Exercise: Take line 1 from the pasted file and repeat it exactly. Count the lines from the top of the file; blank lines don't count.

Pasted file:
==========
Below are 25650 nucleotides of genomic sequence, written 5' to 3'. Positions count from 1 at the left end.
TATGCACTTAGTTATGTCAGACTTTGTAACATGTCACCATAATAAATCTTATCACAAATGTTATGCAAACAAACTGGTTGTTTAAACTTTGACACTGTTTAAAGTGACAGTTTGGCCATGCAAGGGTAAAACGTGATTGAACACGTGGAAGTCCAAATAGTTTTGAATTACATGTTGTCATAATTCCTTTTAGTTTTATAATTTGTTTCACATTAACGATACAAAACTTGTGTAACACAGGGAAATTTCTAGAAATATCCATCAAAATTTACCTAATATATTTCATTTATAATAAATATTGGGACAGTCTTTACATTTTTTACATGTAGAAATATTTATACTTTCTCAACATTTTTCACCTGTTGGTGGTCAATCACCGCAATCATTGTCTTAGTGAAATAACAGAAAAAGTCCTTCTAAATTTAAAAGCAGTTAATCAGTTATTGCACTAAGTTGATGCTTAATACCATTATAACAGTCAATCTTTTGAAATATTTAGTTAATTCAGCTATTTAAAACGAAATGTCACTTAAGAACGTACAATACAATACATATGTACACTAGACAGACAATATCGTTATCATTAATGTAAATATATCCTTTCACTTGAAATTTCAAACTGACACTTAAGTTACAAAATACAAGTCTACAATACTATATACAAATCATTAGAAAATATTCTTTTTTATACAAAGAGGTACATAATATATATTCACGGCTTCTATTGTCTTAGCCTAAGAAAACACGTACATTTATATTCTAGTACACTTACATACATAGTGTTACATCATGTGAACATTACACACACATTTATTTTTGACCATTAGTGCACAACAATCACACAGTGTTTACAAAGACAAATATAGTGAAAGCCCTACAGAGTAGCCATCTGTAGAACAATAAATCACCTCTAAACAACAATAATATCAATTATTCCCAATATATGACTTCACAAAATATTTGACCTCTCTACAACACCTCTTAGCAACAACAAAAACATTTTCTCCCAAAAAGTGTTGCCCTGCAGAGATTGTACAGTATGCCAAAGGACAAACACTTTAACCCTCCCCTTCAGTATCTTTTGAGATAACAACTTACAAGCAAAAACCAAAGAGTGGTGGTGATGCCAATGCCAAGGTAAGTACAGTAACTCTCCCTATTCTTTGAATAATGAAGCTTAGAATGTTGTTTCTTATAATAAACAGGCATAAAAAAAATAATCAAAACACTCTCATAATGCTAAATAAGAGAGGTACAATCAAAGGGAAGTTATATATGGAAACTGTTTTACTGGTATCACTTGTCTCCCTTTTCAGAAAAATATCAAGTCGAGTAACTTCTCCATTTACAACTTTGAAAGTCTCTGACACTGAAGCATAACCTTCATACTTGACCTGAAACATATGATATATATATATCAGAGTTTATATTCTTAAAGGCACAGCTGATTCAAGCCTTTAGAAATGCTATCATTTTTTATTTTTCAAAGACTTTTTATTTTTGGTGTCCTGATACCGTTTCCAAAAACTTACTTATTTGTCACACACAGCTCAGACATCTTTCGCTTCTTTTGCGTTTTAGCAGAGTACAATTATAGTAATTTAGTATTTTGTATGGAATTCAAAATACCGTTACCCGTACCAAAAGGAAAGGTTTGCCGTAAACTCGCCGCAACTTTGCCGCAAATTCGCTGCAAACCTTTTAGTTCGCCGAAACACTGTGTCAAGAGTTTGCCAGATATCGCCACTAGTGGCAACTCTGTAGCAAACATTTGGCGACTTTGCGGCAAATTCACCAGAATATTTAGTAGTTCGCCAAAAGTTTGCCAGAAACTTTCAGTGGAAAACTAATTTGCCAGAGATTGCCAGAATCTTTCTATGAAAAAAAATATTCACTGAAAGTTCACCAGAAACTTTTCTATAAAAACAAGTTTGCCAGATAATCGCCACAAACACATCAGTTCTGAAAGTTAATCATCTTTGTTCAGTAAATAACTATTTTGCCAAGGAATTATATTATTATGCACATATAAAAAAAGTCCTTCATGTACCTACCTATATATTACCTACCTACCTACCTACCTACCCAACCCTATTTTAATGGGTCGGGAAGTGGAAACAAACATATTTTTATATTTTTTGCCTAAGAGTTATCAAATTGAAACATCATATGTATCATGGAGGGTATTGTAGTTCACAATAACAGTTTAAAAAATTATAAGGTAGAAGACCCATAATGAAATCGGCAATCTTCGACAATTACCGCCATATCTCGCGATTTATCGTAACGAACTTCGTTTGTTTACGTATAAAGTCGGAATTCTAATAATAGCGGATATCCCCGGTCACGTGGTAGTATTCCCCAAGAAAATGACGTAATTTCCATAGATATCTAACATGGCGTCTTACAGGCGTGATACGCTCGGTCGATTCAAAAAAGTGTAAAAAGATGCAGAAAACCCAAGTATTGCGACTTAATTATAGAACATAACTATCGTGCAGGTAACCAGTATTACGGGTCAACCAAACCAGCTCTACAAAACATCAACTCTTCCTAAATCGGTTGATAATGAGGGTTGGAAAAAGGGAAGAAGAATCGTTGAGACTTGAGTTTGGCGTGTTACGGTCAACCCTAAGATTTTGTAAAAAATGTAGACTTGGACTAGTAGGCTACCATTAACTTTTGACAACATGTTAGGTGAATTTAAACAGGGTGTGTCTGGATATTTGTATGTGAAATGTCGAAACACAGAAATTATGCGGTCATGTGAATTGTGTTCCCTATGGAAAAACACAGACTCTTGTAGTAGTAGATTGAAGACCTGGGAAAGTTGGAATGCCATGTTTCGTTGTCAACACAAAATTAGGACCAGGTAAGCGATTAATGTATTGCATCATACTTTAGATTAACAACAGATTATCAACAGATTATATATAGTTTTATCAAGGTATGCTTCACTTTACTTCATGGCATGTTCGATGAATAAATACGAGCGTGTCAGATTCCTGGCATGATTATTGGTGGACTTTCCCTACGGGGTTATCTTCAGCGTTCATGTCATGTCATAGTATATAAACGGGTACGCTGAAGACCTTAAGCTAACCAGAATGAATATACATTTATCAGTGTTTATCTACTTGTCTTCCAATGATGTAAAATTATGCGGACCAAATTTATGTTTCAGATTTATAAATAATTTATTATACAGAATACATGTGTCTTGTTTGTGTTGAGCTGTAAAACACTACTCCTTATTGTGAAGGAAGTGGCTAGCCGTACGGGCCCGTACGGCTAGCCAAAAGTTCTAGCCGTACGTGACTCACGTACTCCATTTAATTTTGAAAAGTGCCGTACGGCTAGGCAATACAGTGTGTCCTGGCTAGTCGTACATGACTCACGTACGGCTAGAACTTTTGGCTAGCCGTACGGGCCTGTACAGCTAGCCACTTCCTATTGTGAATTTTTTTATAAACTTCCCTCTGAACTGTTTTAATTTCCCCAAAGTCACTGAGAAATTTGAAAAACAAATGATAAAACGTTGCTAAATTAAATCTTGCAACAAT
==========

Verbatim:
Below are 25650 nucleotides of genomic sequence, written 5' to 3'. Positions count from 1 at the left end.